The debut Tour stage victory for the 33-year-old Norwegian national champion continues a fine race for the CSC team, who also controlled Monday’s stage from Pau to Hautacam with a powerful five-man attack.
Arvesen had the best line of attack out of the final corner, and edged out Martin Elmiger of Ag2r-La Mondiale and Lampre’s Alessandro Ballan by a tyre’s width. However, CSC could not close Frank Schleck’s slender one-second gap on race leader Cadel Evans, who holds onto the yellow jersey going into today’s flat stage from Lavelanet to Narbonne.
Evans was guided carefully through the stage by his Silence-Lotto team, to keep him on course in his quest to be the first Australian to win the Tour de France.
Given a day’s rest after the exertions of the Tourmalet and the Hautacam, the riders had to contend with an unknown category one climb, the Col de Portel, on the early part of the stage.
At the foot of the Portel the group of 12, all out of contention for overall victory, had a lead of over 14 minutes on the peloton.
Cofidis’ Amael Moinard broke away from the other 11 riders 9km from the summit to become the first man ever to pass the Portel in Tour history.
The Frenchman held out valiantly over the Col del Buich, and held off attacks by Arvesen and Elmiger until he was swallowed up with three kilometres left.
Moinard won a stage of the 2007 Route du Sud at St Lary-Soulan, and he used his local knowledge to good effect.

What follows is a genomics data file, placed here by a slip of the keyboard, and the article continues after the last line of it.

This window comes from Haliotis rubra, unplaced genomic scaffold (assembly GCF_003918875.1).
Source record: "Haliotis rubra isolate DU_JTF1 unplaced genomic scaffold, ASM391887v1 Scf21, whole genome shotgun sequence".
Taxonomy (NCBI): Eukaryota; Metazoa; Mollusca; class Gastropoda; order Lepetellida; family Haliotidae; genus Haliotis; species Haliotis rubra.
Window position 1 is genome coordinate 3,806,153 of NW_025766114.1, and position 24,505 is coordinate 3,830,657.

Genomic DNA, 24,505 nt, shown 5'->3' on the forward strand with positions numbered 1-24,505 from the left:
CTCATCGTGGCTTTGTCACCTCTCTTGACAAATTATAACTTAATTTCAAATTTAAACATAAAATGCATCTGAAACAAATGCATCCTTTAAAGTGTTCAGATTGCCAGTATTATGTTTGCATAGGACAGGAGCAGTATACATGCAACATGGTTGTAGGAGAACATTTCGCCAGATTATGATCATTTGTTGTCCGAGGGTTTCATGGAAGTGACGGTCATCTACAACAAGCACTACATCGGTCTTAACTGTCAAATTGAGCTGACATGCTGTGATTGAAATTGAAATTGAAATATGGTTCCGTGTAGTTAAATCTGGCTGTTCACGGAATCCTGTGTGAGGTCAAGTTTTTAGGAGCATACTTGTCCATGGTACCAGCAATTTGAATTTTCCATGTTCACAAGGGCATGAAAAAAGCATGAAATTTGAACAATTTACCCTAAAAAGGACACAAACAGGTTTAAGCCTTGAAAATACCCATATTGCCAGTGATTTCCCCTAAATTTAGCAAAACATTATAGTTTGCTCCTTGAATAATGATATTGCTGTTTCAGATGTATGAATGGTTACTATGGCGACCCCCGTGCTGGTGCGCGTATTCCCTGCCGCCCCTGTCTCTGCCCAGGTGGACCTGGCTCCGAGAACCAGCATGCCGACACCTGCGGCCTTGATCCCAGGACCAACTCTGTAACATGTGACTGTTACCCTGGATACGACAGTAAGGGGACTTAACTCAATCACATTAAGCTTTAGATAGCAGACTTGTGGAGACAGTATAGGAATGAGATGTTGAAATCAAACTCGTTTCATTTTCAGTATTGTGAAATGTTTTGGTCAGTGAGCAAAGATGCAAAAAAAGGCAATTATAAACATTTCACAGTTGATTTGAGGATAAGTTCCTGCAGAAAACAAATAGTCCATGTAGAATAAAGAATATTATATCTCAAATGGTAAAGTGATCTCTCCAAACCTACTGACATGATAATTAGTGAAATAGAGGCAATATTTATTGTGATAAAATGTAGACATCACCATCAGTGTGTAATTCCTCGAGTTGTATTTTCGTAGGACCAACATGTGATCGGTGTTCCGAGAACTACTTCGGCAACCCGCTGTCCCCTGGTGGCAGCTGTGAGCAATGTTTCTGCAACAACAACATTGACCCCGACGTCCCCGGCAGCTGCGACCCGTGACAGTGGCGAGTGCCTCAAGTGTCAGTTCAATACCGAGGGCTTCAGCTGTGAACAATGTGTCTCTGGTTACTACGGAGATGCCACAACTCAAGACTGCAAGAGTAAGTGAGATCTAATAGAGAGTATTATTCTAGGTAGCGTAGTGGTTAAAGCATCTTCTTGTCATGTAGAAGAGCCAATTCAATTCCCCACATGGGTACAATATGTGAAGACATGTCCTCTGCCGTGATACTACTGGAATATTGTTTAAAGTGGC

Arvesen appeared to back off too soon at the line, and was almost caught by Elmiger, but he was nonetheless delighted to claim his first stage win.
The only man who threatened to make an impression on the general classification was Oscar Pereiro, who broke away from the peloton on the lower slopes of the Portel.
Pereiro spent the first week working for Caisse d’Epargne colleague Alejandro Valverde, but Valverde’s fall from contention allowed Pereiro to release some of his frustration.
Though the Spaniard’s attack came to nothing and he eventually dropped back into the peloton, the 2006 Tour winner demonstrated the power he has in reserve.
Moinard took 20 climbing points as a result of his heroics, but Riccardo Ricco keeps the polka-dot jersey for the ensuing flat stages.
With only one categorised climb, today’s 168.5km stage to Narbonne could present the chance of a third stage victory for Britain’s Mark Cavendish.
If the Manxman was to triumph on the Cote Verme, he would be the first British rider to ever win three stages in the same Tour.